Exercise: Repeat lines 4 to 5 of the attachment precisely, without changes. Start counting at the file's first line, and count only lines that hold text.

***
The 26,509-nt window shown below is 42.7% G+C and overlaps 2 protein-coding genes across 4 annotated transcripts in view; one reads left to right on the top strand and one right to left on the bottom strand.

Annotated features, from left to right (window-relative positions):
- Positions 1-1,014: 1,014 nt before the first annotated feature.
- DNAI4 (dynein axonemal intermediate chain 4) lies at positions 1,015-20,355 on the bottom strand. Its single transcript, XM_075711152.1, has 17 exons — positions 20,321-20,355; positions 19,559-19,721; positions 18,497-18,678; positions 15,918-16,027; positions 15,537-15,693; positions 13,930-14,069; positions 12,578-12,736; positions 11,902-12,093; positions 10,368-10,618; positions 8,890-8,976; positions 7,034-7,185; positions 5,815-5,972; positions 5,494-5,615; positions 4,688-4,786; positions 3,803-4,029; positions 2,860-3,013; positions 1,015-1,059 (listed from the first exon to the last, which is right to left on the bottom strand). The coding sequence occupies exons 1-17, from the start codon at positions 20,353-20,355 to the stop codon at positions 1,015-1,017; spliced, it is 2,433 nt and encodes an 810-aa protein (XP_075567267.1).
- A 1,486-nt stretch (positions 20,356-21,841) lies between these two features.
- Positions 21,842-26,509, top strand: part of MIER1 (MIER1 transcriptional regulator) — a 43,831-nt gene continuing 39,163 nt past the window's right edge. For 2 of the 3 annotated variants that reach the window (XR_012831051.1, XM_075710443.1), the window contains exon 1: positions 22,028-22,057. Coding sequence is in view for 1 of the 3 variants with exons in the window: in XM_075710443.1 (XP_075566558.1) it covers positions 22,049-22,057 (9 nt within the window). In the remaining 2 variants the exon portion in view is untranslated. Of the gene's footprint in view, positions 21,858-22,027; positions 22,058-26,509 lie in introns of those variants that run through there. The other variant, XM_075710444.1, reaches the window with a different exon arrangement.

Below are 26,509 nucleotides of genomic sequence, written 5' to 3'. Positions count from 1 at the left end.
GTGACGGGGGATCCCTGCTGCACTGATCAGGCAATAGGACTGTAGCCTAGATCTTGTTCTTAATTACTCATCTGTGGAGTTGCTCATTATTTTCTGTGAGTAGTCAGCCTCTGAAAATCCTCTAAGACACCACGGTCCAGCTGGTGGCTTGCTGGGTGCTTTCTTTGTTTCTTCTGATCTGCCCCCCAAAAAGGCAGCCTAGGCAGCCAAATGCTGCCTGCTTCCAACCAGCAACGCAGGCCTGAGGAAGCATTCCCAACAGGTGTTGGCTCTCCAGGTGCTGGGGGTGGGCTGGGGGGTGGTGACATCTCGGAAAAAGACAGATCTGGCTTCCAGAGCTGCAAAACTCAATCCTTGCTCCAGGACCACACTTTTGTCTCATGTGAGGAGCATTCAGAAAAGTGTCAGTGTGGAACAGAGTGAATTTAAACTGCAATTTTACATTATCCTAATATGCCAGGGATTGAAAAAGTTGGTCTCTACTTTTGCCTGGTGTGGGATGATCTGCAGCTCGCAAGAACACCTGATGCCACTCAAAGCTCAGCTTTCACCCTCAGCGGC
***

- DNAI4 (dynein axonemal intermediate chain 4) lies at positions 1,015-20,355 on the bottom strand. Its single transcript, XM_075711152.1, has 17 exons — positions 20,321-20,355; positions 19,559-19,721; positions 18,497-18,678; positions 15,918-16,027; positions 15,537-15,693; positions 13,930-14,069; positions 12,578-12,736; positions 11,902-12,093; positions 10,368-10,618; positions 8,890-8,976; positions 7,034-7,185; positions 5,815-5,972; positions 5,494-5,615; positions 4,688-4,786; positions 3,803-4,029; positions 2,860-3,013; positions 1,015-1,059 (listed from the first exon to the last, which is right to left on the bottom strand). The coding sequence occupies exons 1-17, from the start codon at positions 20,353-20,355 to the stop codon at positions 1,015-1,017; spliced, it is 2,433 nt and encodes an 810-aa protein (XP_075567267.1).
- A 1,486-nt stretch (positions 20,356-21,841) lies between these two features.